City, CFL team expected to sign 5-year lease today

February 15, 1994|By Ken Murray | Ken Murray,Sun Staff Writer Sun staff writer Eric Siegel contributed to this article.

Jim Speros' dogged pursuit of a Canadian Football League team for Baltimore finally reaches pay dirt today at City Hall.

Barring an unlikely commitment from an NFL team to move here, Mayor Kurt L. Schmoke will sign a lease that allows Speros' CFL expansion team to play at Memorial Stadium this July.

The lease, to cover a period of five years, must be approved by the city's Board of Estimates and the CFL's Board of Governors tomorrow. Speros, a Virginia businessman and native of Potomac, will formally introduce the franchise in a ceremony Thursday.

"It's pretty much a certainty," Clint Coleman, Schmoke's press secretary, said about today's lease signing. "Unless something happens overnight [with an NFL team] that we are not aware of at this point, the mayor expects to sit down with Mr. Speros and put ink to paper.

"Mr. Speros indicated he will give the mayor something that symbolizes the new team, and the return of pro football to Baltimore."

Ten years after the Colts abandoned Baltimore in a March snow squall, pro football returns Canadian-style. That means new rules, a larger field and unfamiliar heroes. For Speros, it means the culmination of a project that began a year ago and turned serious last summer when he submitted a nonrefundable deposit of $50,000 for an expansion team in Baltimore. The franchise will cost $3 million.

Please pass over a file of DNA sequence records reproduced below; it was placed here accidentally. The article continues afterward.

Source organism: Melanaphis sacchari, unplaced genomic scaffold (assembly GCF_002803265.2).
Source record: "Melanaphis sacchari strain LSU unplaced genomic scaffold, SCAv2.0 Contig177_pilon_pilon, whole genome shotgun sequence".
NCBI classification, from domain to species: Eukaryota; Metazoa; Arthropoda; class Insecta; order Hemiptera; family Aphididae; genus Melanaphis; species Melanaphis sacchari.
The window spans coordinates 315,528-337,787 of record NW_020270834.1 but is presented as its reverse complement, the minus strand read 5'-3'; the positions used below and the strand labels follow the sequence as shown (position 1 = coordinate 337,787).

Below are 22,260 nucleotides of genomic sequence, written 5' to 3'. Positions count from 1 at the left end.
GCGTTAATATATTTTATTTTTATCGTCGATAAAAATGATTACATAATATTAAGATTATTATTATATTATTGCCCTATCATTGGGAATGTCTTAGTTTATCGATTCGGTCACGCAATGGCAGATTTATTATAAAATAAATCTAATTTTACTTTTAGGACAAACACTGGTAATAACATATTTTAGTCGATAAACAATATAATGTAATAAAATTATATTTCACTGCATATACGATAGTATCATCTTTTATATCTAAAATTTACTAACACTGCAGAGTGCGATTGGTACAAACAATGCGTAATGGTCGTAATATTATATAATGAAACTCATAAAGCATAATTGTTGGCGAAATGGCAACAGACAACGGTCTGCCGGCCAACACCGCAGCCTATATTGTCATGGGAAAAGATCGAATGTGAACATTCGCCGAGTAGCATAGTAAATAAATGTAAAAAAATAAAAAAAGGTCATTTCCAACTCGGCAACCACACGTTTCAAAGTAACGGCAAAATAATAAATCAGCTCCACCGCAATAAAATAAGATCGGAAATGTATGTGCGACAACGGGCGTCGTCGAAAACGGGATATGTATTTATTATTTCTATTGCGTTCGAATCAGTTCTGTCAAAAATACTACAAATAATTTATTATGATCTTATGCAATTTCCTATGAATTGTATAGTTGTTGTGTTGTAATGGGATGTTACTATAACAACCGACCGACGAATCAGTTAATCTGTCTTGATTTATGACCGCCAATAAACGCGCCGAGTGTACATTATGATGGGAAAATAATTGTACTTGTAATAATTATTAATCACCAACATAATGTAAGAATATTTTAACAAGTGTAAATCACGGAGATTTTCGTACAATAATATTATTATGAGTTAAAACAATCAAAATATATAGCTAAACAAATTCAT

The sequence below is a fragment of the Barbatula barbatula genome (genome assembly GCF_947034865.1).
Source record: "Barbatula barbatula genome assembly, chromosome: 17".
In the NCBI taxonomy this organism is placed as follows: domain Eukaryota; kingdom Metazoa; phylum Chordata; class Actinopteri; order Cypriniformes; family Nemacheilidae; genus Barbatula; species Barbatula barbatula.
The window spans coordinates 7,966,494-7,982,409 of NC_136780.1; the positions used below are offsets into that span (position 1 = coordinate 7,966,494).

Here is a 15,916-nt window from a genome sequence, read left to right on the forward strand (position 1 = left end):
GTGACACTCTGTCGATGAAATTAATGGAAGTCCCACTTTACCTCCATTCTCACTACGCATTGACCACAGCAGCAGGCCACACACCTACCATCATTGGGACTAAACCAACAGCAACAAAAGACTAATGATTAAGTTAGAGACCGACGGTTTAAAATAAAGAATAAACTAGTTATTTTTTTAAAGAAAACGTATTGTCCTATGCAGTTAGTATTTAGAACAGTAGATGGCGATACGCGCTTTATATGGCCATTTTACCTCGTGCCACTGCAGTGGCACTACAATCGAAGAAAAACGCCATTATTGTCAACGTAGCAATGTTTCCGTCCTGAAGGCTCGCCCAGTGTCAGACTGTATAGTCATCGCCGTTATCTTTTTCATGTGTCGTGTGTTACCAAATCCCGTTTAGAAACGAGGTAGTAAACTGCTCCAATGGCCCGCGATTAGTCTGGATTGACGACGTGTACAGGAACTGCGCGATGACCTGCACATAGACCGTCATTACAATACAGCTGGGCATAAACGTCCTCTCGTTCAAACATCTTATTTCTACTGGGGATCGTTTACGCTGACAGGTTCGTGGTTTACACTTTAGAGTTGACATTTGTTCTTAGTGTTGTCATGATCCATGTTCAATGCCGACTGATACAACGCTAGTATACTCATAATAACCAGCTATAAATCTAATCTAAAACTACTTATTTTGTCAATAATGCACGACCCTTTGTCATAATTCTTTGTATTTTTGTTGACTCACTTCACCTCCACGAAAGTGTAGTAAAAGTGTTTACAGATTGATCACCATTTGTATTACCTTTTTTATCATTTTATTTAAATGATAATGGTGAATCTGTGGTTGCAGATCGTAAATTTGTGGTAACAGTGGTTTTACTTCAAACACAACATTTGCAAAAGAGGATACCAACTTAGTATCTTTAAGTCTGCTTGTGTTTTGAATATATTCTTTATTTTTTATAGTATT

Along the way, Speros had to win over the Memorial Stadium community and the city's politicians.

After missing a Jan. 15 CFL deadline on the stadium lease, Speros was granted a 30-day extension that coincided with the city's bid for an existing NFL team.

In a news conference last week, Schmoke talked of the CFL vision he sees for Baltimore.

"I kind of feel, with respect to the CFL, the way I did with the old Baltimore Colts before Mr. [Robert] Irsay," Schmoke said. "This is a family-oriented-type sport, the pricing of the tickets is going to be such that families are going to be able to go without putting a second mortgage on their home. And so I think we ought to reach out to them and embrace them. It's a changing climate for professional sports and football, and we ought to adapt to these changes."

Tickets will range from $9 to $28 (the most expensive are some 3,000 club seats on the mezzanine level at Memorial Stadium), and Speros says he has 25,000 season-ticket reservations. The team has a coach, Don Matthews, and most of Matthews' assistants with the Saskatchewan Roughriders will join him. What it doesn't have is a nickname.

Speros said yesterday that no decision has been made on using the name Colts. The NFL urged CFL commissioner Larry Smith last week not to use Colts, saying it would pursue legal action if the team were named after Baltimore's former NFL team.

CFL spokeswoman Diane Mihalek said yesterday that the league's recommendation to Speros is to get another nickname, and to stay away from Silver Colts and Fighting Colts as well. Smith was unavailable for comment.

Matthews' staff, meanwhile, apparently is complete. Steve Buratto, an offensive line coach in Saskatchewan last year and head coach of the Calgary Stampeders in 1984-85, said yesterday that he has agreed to come to Baltimore.

"If it [the team] goes through, I go," Buratto said from his home in Boise, Idaho.

Along with Buratto, other Matthews' assistants who've left Saskatchewan since the end of the season are Daryl Edralin, linebacker and special teams coach, and James Parker, defensive line coach. Bob Price, defensive coordinator with the Roughriders, and Jim Popp, the team's chief scout, also are expected to join Matthews. Popp likely will become personnel director.

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